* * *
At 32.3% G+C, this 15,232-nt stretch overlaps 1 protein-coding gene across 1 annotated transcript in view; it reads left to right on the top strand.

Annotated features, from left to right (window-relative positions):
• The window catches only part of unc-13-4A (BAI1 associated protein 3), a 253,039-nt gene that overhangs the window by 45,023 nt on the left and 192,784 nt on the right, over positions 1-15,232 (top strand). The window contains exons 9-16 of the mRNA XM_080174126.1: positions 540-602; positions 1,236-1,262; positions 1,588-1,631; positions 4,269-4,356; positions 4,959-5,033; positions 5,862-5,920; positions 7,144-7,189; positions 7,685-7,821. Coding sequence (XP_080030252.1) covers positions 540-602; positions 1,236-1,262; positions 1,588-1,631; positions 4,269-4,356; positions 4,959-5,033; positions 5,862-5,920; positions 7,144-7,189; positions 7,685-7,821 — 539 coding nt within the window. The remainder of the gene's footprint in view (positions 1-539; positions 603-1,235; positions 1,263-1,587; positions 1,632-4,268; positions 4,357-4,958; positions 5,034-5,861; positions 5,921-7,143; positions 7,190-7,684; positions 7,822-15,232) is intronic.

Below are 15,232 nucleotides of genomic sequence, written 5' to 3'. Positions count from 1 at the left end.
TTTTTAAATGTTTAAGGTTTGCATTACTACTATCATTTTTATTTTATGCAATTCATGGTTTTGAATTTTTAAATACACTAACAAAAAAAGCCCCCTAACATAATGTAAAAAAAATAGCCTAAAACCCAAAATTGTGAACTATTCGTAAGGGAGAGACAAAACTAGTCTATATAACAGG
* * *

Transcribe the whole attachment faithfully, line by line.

At 32.3% G+C, this 15,232-nt stretch overlaps 1 protein-coding gene across 1 annotated transcript in view; it reads left to right on the top strand.

Annotated features, from left to right (window-relative positions):
• The window catches only part of unc-13-4A (BAI1 associated protein 3), a 253,039-nt gene that overhangs the window by 45,023 nt on the left and 192,784 nt on the right, over positions 1-15,232 (top strand). The window contains exons 9-16 of the mRNA XM_080174126.1: positions 540-602; positions 1,236-1,262; positions 1,588-1,631; positions 4,269-4,356; positions 4,959-5,033; positions 5,862-5,920; positions 7,144-7,189; positions 7,685-7,821. Coding sequence (XP_080030252.1) covers positions 540-602; positions 1,236-1,262; positions 1,588-1,631; positions 4,269-4,356; positions 4,959-5,033; positions 5,862-5,920; positions 7,144-7,189; positions 7,685-7,821 — 539 coding nt within the window. The remainder of the gene's footprint in view (positions 1-539; positions 603-1,235; positions 1,263-1,587; positions 1,632-4,268; positions 4,357-4,958; positions 5,034-5,861; positions 5,921-7,143; positions 7,190-7,684; positions 7,822-15,232) is intronic.

Below are 15,232 nucleotides of genomic sequence, written 5' to 3'. Positions count from 1 at the left end.
TTTTTAAATGTTTAAGGTTTGCATTACTACTATCATTTTTATTTTATGCAATTCATGGTTTTGAATTTTTAAATACACTAACAAAAAAAGCCCCCTAACATAATGTAAAAAAAATAGCCTAAAACCCAAAATTGTGAACTATTCGTAAGGGAGAGACAAAACTAGTCTATATAACAGG